Jesse James
Jesse James
Jesse Woodson James was an American outlaw, gang leader, bank robber, train robber and murderer from the state of Missouri and the most famous member of the James-Younger Gang. Already a celebrity when he was alive, he became a legendary figure of the Wild West after his death. Some recent scholars place him in the context of regional insurgencies of ex-Confederates following the American Civil War rather than a manifestation of frontier lawlessness or alleged economic justice.
Jesse James's personal information overview.
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A Hero's Legend and a Stolen Skull Rustle Up a DNA Drama
NYTimes - over 5 years
MELBOURNE, Australia -- Even with the best scientific techniques, you can't always get what you want. But if you try, as the Rolling Stones put it, sometimes you get what you need. Consider the case of Ned Kelly's skull. In Australia, Kelly needs no introduction; for Americans, it may help to think of him as Jesse James, Thomas Paine and John F.
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NYTimes article
Jesse James and Kat Von D Tweet About Missing Each Other - Zimbio
Google News - over 5 years
Newly engaged couple, Jesse James and Kat Von D, Stop by Swingers Diner in Hollywood for some lunch on a sunny afternoon. The two emerge after their meal and get into Kat's black Bentley convertible. (Bauer Griffin)more pics » Jesse James (Bauer
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Top 10: Take a tour of Blue Springs' rich history - Blue Springs Examiner
Google News - over 5 years
There exists circumstantial evidence that Jesse James hid in the cellar after the Selsa Station train robbery. It is not part of the historical district, either. “It should be, it sits right on Walnut Street,” Potter said
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Blue Chip Chat with ... Jesse James, South Allegheny High School - Pittsburgh Post Gazette
Google News - over 5 years
Didn't your parents know Jesse James was a famous outlaw? Well, my brother's name is Rick James and my Dad's name is Rick James. My Dad just wanted me to have a name everyone would remember. I'll see someone I haven't seen in 10 years and they remember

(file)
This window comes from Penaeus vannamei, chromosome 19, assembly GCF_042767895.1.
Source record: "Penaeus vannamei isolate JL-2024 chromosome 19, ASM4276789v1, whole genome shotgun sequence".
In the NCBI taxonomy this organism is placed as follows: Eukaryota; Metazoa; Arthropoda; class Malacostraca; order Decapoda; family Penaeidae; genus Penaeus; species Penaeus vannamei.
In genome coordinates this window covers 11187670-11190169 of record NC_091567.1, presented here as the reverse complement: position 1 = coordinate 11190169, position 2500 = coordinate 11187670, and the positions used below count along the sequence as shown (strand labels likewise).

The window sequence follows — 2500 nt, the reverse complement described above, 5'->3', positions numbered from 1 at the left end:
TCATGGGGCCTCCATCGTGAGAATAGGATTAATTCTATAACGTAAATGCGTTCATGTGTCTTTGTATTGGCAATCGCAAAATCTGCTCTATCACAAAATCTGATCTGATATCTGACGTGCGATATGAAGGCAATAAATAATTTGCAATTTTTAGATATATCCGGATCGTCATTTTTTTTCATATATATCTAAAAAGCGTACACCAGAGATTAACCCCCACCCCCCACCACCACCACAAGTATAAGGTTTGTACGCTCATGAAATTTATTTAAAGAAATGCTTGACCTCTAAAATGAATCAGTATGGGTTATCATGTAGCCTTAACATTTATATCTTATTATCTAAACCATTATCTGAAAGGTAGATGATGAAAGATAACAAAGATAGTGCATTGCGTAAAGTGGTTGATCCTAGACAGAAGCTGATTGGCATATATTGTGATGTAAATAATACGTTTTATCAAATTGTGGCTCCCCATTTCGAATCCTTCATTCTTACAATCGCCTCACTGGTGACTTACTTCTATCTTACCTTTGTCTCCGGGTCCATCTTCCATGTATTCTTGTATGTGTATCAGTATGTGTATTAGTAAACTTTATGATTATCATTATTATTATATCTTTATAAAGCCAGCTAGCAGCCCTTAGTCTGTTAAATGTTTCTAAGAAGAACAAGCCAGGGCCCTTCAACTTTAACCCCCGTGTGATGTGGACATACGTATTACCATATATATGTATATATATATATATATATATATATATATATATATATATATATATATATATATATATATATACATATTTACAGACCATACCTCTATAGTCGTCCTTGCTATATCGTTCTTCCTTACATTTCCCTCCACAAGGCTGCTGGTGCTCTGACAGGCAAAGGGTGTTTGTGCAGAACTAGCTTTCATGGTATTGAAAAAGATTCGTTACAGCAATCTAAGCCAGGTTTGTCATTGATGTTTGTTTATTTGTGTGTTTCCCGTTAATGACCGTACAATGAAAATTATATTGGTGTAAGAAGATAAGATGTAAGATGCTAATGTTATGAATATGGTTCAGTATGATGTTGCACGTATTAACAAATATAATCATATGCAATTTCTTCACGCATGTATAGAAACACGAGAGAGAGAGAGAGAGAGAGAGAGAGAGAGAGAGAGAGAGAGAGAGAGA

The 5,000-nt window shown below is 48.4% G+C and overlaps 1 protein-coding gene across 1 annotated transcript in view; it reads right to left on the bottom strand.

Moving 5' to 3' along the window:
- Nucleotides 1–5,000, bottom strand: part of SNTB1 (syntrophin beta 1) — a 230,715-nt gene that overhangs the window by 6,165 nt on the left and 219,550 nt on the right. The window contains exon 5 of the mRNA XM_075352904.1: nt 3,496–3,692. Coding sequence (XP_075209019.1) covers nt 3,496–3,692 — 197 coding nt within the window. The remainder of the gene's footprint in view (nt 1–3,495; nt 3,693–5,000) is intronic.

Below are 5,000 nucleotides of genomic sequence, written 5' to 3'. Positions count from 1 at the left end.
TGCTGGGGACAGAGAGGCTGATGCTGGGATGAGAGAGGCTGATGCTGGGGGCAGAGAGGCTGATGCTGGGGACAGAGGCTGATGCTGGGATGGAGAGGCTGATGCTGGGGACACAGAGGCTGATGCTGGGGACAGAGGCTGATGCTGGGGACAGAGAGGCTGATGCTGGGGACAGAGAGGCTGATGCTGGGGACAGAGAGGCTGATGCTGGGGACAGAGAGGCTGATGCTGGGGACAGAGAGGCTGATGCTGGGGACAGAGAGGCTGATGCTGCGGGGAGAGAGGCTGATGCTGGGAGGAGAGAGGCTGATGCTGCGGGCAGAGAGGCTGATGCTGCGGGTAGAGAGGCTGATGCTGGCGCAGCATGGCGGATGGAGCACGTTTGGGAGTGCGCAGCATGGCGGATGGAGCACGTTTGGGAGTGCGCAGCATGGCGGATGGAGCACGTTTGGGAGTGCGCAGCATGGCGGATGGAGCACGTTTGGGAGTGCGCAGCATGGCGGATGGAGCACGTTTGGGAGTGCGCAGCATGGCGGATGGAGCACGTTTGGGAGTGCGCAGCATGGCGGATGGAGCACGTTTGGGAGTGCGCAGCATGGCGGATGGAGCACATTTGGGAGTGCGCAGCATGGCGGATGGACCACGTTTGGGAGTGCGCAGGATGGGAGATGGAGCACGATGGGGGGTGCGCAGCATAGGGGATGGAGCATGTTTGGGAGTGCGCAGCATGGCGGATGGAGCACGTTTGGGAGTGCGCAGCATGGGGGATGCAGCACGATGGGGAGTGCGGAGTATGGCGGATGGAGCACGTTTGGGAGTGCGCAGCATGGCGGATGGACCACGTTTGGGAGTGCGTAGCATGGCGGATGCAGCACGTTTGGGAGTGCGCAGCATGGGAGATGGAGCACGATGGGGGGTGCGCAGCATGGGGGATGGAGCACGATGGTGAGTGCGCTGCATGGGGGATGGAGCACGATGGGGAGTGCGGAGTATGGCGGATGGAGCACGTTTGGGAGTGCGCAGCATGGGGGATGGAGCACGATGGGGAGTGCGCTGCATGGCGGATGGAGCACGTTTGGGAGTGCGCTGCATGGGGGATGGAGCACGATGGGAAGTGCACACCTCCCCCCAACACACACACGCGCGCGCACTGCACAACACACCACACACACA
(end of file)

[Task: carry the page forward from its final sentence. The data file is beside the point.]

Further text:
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Oakland convict sentenced to 21 years - San Jose Mercury News
Google News - over 5 years
Jesse James Blue, 23, avoided a harsher 50-years-to-life sentence after a jury decided earlier this year that the death of Ayesha Thomason, 18, occurred during a morning struggle in which Blue was either provoked or was acting under the heat of passion
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Kat Von D And Jesse James Break Up! -
Google News - over 5 years
Jesse James and Kat Von D have broken up and called off their engagement, reports People Magazine. James told the publication: "I'm so sad because I really love her...The distance between us was just too much." Von D confirmed the news on Twitter: "I
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Jesse James reunites with Kat Von D - NZ City
Google News - over 5 years
Jesse James and Kat Von D have got back together and their engagement is back on. Jesse James and Kat Von D have got back together. The motorcycle entrepreneur - who was married to Oscar-winning actress Sandra Bullock for five years until 2010 - called ... - -
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Kat Von D and Jesse James are engaged again - CBS News
Google News - over 5 years
Jesse James and Kat Von D arrive at the Wonderland Gallery Opening on Sep. 2, 2010, in West Hollywood, Calif. (CBS) Maybe the second time is the charm. Kat Von D and Jesse James, who called off their engagement a month ago, are giving their ... - -
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Sandra Bullock No Longer in Contact with Ex Stepdaughter Sunny James - Us Magazine
Google News - over 5 years
Sandra Bullock and ex-hubby Jesse James' daughter Sunny are no longer in contact. The actress, 47, seems to be cutting all ties to James, even if that means distancing herself from his adorable 7-year-old. "Sandra doesn't communicate anymore with Sunny ... - -